24 February 2022

Acts of Desperation by Megan Nolan

I love when my first read of the year is also a book I really, really enjoyed going through. Starting the year off with a good book really helps me set the reading tone of my year - whether I am going to be angling towards a lot of fiction or non-fiction, and what kind of authors I want to read. I finished Acts of Desperation (288 pages) by Megan Nolan over a weekend.

I had never heard of this book or Nolan as an author in general. Ben bought it for me for Christmas and said his purchase was based on comparisons made to Sally Rooney's writing and some favourable reviews from a podcast host I like and Karl Ove Knausgard. He also said the content seemed up my alley (addiction and a broken relationship lol). The protagonist's addiction is substance-based, but if you watched any of the Netflix series Love you'd also qualify her as a sex and love addict. 

And then, whenever I fall in love, everything is made new, including myself. My body, my brain, the way I see the simplest things. And the best part is it doesn't even have to be the first time to work. If I fuck it up once, the next time works just as well."

The book starts with her detailing the first time she meets Ciaran and continues as an internal monologue. She is immediately obsessed with him and thinks it is love at first sight. In terms of their relationship, we see one short-lived breakup and then a final breakup. She completely melts down both times and engages in a lot of self-destructive behaviour, but I honestly found her most disturbing actions all happen when she is actually still with Ciaran. The book is definitely well titled...

I can understand the comparisons to Sally Rooney because their writing is set in Ireland, but also because both authors are especially skilled at writing millennial characters. The internet stalking never seems cheesy or overexaggerated, and the way everyone communicates feels relatable. I don't mean this as a criticism, but while Rooney (born 1991) seems almost mature beyond her years, Nolan (born 1990) seems less so. I think I am almost 100% projecting the characters' qualities onto the authors, but this might give you an idea of what to expect if you decide to pick Acts of Desperation up. Rooney's characters are more steely, whereas Nolan's lead definitely lays it all out there immediately.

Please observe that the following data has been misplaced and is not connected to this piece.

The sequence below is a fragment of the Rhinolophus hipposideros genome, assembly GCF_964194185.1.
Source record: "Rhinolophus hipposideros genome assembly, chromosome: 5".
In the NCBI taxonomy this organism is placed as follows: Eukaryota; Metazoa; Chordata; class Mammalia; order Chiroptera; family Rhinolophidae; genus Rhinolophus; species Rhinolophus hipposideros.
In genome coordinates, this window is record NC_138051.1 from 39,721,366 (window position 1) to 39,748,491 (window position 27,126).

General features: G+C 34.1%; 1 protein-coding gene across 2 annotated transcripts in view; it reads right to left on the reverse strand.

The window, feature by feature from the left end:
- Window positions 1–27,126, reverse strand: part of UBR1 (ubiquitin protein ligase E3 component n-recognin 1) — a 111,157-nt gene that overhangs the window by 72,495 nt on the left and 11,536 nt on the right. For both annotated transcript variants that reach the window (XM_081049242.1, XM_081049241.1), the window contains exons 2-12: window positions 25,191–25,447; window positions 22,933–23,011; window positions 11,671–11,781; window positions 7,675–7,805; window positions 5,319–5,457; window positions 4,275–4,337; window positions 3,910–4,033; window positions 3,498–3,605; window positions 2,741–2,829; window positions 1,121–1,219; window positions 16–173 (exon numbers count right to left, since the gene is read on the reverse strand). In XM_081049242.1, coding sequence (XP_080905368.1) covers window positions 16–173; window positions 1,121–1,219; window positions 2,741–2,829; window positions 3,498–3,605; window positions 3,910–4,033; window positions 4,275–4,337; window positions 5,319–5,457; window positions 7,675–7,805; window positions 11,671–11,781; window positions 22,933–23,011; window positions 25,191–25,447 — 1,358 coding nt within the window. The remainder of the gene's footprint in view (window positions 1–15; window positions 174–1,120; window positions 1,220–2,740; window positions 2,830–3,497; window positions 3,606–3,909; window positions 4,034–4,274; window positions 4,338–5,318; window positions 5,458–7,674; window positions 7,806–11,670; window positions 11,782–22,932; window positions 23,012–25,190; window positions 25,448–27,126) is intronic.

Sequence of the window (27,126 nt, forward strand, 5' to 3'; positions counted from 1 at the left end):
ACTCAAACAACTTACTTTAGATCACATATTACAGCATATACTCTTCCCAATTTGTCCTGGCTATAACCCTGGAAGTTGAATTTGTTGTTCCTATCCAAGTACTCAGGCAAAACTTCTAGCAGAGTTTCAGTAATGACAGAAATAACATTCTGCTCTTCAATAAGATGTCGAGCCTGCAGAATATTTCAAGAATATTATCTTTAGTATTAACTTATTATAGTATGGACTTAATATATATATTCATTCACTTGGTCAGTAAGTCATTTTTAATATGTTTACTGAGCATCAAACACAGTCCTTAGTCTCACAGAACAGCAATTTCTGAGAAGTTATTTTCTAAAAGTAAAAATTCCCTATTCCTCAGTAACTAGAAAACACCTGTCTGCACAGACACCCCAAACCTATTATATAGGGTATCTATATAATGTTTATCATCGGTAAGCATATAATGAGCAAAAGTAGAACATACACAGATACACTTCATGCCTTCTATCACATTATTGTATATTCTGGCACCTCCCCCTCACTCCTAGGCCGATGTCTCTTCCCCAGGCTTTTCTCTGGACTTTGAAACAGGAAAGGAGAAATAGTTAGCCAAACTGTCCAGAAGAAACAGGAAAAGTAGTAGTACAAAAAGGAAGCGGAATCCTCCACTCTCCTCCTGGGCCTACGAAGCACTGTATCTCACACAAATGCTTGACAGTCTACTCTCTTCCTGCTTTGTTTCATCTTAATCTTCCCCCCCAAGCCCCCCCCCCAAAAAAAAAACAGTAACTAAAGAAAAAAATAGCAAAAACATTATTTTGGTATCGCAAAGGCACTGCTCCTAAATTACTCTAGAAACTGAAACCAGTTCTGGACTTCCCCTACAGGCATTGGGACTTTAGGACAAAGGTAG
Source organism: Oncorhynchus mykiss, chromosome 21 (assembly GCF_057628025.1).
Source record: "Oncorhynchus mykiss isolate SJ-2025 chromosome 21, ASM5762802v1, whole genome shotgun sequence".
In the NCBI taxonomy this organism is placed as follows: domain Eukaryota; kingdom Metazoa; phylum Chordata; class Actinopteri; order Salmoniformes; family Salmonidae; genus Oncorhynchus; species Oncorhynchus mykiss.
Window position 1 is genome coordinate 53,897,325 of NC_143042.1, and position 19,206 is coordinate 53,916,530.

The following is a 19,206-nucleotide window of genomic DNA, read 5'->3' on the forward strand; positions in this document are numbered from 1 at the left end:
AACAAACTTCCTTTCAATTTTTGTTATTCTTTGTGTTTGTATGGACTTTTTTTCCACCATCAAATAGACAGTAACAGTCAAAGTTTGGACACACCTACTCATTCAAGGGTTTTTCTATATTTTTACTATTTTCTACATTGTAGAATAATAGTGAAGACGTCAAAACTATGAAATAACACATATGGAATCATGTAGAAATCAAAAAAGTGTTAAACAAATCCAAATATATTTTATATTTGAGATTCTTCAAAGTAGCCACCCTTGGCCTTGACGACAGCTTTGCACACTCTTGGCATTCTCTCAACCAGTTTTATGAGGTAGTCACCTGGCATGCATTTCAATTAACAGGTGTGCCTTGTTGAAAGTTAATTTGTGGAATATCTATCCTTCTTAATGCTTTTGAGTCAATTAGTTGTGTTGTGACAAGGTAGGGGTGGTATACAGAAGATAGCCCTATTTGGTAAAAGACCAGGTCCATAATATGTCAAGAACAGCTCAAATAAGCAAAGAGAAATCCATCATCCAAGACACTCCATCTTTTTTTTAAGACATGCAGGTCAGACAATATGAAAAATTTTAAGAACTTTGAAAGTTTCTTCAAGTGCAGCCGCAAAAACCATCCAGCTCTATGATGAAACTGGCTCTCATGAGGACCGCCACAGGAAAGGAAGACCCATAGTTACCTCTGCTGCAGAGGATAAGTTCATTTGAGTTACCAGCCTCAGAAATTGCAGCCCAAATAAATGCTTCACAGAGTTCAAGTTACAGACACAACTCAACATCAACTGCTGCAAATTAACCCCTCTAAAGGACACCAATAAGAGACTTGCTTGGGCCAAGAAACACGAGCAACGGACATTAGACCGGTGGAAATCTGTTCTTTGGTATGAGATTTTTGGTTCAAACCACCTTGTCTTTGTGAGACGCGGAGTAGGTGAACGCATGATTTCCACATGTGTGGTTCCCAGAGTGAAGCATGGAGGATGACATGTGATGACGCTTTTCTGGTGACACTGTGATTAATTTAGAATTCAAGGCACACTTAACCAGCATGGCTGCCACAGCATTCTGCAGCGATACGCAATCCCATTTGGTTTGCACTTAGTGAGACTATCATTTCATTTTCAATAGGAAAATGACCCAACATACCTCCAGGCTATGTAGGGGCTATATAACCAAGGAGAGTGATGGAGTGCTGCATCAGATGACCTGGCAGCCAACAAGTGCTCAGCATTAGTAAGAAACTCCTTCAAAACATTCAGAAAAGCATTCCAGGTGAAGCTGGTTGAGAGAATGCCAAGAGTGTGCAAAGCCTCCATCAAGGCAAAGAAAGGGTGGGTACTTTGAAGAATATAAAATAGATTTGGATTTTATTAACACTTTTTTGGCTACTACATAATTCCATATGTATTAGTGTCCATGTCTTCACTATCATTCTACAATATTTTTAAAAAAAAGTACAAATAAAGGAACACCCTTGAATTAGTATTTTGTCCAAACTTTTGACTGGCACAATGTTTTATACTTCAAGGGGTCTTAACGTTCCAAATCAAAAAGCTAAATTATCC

By pity, what I mean is that just by looking at him I felt an acute tenderness for his condition: his being human. In that moment the basic affection and sorrow I feel for any human person was intensified to such a degree I could not breathe."

Megan Nolan

If you've ever gone through a horrible breakup, this book will honestly make you feel better about all the things you didn't do. I would compare it to listening to a friend who is currently dealing with a bad breakup ... you are almost uncomfortable by how much you recognize their actions/feelings. Reading this book will make you breathe a sigh of relief that you aren't in that position anymore and that it's hopefully just a painful memory. 

How lucky I have been that so much of my pain is from fearing the loss of what I already have, instead of suffering the absence entirely." 

I love when people buy me a book that I love. It is so difficult to find something that will match someone else's tastes. The only times I can think of a truly successful recommendation was when Stefan bought me Russell Banks's Continental Drift. So congratulations to Ben, who has now joined that small club! I will be definitely be looking out for Nolan's next book. 

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